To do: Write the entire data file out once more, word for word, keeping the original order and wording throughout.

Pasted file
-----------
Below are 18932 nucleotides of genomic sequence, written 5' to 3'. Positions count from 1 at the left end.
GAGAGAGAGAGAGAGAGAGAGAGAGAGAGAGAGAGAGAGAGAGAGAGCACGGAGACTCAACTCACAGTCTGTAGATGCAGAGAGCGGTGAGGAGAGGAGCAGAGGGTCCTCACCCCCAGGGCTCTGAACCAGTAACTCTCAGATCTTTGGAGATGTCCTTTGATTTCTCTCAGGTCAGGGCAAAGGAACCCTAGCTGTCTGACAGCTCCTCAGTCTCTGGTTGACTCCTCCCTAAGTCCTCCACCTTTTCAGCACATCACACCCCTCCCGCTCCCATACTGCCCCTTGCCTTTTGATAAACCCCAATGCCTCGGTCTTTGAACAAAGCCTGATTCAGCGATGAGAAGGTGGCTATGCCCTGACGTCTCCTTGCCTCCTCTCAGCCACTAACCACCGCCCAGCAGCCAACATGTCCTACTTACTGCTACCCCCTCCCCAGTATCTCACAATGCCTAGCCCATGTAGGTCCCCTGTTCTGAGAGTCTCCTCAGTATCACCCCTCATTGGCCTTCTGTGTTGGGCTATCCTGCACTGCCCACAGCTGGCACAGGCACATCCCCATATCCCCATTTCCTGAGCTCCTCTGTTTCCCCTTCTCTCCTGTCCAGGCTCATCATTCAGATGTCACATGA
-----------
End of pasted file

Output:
Below are 18932 nucleotides of genomic sequence, written 5' to 3'. Positions count from 1 at the left end.
GAGAGAGAGAGAGAGAGAGAGAGAGAGAGAGAGAGAGAGAGAGAGAGCACGGAGACTCAACTCACAGTCTGTAGATGCAGAGAGCGGTGAGGAGAGGAGCAGAGGGTCCTCACCCCCAGGGCTCTGAACCAGTAACTCTCAGATCTTTGGAGATGTCCTTTGATTTCTCTCAGGTCAGGGCAAAGGAACCCTAGCTGTCTGACAGCTCCTCAGTCTCTGGTTGACTCCTCCCTAAGTCCTCCACCTTTTCAGCACATCACACCCCTCCCGCTCCCATACTGCCCCTTGCCTTTTGATAAACCCCAATGCCTCGGTCTTTGAACAAAGCCTGATTCAGCGATGAGAAGGTGGCTATGCCCTGACGTCTCCTTGCCTCCTCTCAGCCACTAACCACCGCCCAGCAGCCAACATGTCCTACTTACTGCTACCCCCTCCCCAGTATCTCACAATGCCTAGCCCATGTAGGTCCCCTGTTCTGAGAGTCTCCTCAGTATCACCCCTCATTGGCCTTCTGTGTTGGGCTATCCTGCACTGCCCACAGCTGGCACAGGCACATCCCCATATCCCCATTTCCTGAGCTCCTCTGTTTCCCCTTCTCTCCTGTCCAGGCTCATCATTCAGATGTCACATGA